Though we recognize that our experiences in life help define who we become, we may need some hindsight to understand the impact of specific individuals.
Lorna Reed recently returned to BYU to earn her teaching certificate through the McKay School of Education. Her inspiration to return was generated through a series of events discussed in part 1. Her teaching efforts, like those of all teachers, have the potential to extend her influence in a variety of ways.
Reed tells about one of her ancestors whose impact went far beyond what she would have imagined. “My great, great grandmother Angelina Harrison and her husband lived in London, England, and the missionaries lived with them in their home. Karl G. Maeser, as well as others like James Talmage, stayed with them in this home. Angelina helped prepare Maeser for his mission by teaching him to read English. This [experience] teaches me that ‘by small and simple things are great things brought to pass’ (Alma 37:6).”
Maeser was the first principal of Brigham Young Academy, which later became Brigham Young University. He held this position for approximately 16 years; his intelligence, knowledge, values, personality and spirituality have become legendary. By teaching Maeser English at the time she did, Harrison contributed to the course of his life and influence. She did not know at the time that her actions would make this kind of contribution.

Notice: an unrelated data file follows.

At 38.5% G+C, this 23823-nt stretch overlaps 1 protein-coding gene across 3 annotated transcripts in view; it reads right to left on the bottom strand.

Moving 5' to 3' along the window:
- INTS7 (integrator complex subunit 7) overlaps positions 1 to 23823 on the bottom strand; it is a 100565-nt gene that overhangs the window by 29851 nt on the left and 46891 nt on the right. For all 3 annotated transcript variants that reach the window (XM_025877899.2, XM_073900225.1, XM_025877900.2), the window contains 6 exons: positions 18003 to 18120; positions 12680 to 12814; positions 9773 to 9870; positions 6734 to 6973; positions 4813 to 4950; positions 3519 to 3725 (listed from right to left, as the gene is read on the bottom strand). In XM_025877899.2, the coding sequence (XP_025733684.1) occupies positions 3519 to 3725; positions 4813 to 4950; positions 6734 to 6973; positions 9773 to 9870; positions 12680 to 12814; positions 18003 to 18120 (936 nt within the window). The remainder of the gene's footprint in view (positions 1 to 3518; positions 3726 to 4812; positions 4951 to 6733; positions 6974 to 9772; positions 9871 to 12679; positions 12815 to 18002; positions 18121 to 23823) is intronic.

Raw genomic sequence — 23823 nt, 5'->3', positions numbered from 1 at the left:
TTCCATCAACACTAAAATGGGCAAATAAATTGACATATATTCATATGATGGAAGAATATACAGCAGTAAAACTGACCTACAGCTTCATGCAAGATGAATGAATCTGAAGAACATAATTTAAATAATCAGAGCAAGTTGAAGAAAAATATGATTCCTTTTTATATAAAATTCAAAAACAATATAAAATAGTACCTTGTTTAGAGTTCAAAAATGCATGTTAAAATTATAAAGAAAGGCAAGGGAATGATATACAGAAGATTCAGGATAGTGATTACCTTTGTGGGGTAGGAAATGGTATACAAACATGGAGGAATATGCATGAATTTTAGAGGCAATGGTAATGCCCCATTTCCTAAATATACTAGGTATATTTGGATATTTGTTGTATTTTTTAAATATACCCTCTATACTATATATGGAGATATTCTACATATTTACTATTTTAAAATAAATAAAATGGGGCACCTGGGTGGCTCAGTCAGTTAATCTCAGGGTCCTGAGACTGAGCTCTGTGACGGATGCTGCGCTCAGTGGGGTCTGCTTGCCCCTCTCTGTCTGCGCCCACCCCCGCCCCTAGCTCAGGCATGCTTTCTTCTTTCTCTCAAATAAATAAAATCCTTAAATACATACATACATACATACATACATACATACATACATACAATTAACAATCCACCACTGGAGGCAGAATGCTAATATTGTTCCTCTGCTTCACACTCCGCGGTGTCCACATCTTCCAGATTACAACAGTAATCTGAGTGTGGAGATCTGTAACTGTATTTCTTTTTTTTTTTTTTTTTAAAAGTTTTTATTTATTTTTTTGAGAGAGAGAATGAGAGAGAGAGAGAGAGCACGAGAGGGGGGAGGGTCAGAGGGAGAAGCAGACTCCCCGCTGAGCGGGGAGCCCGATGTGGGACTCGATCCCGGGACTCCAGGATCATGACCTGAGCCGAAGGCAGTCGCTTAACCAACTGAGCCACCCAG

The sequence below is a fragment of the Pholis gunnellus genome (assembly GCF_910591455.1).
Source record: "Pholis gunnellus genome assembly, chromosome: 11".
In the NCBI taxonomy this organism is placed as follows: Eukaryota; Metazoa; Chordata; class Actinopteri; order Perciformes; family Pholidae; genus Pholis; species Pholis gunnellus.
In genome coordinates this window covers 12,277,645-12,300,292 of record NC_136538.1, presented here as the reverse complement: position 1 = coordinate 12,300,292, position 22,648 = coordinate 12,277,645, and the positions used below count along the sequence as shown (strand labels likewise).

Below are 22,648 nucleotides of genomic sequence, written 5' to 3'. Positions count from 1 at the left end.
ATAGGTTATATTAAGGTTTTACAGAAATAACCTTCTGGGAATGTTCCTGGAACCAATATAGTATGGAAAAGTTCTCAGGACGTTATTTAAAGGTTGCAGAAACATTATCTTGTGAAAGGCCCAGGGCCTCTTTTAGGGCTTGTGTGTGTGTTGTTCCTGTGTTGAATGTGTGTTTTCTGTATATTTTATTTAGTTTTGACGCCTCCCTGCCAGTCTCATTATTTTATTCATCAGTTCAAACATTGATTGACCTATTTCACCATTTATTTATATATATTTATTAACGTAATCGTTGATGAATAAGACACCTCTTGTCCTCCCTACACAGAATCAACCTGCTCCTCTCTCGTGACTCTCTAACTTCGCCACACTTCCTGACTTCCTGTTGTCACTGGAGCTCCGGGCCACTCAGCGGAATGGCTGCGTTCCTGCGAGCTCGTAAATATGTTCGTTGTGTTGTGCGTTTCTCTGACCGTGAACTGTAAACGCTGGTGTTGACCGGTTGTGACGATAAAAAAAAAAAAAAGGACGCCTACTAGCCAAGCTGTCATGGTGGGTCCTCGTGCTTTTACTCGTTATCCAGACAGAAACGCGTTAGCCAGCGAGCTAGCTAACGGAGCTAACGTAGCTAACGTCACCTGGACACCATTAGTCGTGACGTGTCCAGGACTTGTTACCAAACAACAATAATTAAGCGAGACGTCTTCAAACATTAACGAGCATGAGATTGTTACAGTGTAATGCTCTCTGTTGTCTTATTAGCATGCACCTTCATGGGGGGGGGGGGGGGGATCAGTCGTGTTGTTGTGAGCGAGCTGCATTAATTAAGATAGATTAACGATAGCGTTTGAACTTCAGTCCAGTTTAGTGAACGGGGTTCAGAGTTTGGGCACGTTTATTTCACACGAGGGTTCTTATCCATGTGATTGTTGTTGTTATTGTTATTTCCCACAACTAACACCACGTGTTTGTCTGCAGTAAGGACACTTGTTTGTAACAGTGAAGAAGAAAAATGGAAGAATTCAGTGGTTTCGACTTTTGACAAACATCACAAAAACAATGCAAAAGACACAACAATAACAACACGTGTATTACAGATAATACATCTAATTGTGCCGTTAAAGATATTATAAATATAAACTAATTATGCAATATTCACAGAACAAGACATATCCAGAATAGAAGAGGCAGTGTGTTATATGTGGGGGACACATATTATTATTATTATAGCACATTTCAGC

Similarly, Reed tells us about how the McKay School has had an impact on her. “The McKay school has given me many opportunities to learn through fine teachers and their examples.” She specifically recalls a particular lecture from the Power of Teaching series, sponsored by the McKay School of Education, that made a significant impact in her life. This series “has had a big influence in showing me the kind of teacher I want to become,” she said. She continued:
The one taught by Brad Wilcox about how his mother, a second grade teacher, helped Tom Holdman, [who became] a stained glass window designer, to see his . . . gifts in art [despite] his stuttering problems. This led him to his unique way of teaching through his windows. He was being made fun of, but she gave him a way to have dignity and enthusiasm for life. Sister Wilcox [was] the kind of teacher I want to be, and her example was so uplifting to me [particularly] how she uplifted her students.
The inspiration Lorna drew from this lecture has helped shape the kind of teacher she would like to become. Undoubtedly, she will demonstrate a similar influence on the children she teaches when she completes her teaching certificate.